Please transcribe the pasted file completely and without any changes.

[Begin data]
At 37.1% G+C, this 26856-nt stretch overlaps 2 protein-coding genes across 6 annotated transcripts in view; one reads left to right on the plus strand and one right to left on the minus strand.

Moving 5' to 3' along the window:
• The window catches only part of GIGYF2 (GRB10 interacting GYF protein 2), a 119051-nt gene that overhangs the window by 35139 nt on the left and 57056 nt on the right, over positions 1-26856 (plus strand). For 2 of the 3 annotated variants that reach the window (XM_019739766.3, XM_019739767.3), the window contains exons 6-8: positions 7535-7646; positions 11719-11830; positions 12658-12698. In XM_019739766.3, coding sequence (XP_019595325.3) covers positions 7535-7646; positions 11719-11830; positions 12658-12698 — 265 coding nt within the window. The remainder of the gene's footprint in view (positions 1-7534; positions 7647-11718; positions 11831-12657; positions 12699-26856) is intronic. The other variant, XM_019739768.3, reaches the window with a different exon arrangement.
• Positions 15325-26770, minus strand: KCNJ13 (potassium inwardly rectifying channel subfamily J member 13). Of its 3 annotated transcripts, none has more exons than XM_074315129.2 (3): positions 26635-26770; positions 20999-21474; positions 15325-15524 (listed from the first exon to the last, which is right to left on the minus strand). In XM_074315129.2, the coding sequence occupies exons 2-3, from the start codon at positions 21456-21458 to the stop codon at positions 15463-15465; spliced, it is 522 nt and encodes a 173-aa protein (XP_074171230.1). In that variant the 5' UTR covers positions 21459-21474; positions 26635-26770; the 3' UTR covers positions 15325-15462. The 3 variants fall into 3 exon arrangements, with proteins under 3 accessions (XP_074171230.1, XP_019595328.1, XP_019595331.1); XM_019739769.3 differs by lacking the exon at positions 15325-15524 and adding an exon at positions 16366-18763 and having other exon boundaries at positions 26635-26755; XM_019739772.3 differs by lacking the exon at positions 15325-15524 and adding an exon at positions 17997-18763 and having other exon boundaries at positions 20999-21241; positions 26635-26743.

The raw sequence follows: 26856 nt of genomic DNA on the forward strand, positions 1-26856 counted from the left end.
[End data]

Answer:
At 37.1% G+C, this 26856-nt stretch overlaps 2 protein-coding genes across 6 annotated transcripts in view; one reads left to right on the plus strand and one right to left on the minus strand.

Moving 5' to 3' along the window:
• The window catches only part of GIGYF2 (GRB10 interacting GYF protein 2), a 119051-nt gene that overhangs the window by 35139 nt on the left and 57056 nt on the right, over positions 1-26856 (plus strand). For 2 of the 3 annotated variants that reach the window (XM_019739766.3, XM_019739767.3), the window contains exons 6-8: positions 7535-7646; positions 11719-11830; positions 12658-12698. In XM_019739766.3, coding sequence (XP_019595325.3) covers positions 7535-7646; positions 11719-11830; positions 12658-12698 — 265 coding nt within the window. The remainder of the gene's footprint in view (positions 1-7534; positions 7647-11718; positions 11831-12657; positions 12699-26856) is intronic. The other variant, XM_019739768.3, reaches the window with a different exon arrangement.
• Positions 15325-26770, minus strand: KCNJ13 (potassium inwardly rectifying channel subfamily J member 13). Of its 3 annotated transcripts, none has more exons than XM_074315129.2 (3): positions 26635-26770; positions 20999-21474; positions 15325-15524 (listed from the first exon to the last, which is right to left on the minus strand). In XM_074315129.2, the coding sequence occupies exons 2-3, from the start codon at positions 21456-21458 to the stop codon at positions 15463-15465; spliced, it is 522 nt and encodes a 173-aa protein (XP_074171230.1). In that variant the 5' UTR covers positions 21459-21474; positions 26635-26770; the 3' UTR covers positions 15325-15462. The 3 variants fall into 3 exon arrangements, with proteins under 3 accessions (XP_074171230.1, XP_019595328.1, XP_019595331.1); XM_019739769.3 differs by lacking the exon at positions 15325-15524 and adding an exon at positions 16366-18763 and having other exon boundaries at positions 26635-26755; XM_019739772.3 differs by lacking the exon at positions 15325-15524 and adding an exon at positions 17997-18763 and having other exon boundaries at positions 20999-21241; positions 26635-26743.

The raw sequence follows: 26856 nt of genomic DNA on the forward strand, positions 1-26856 counted from the left end.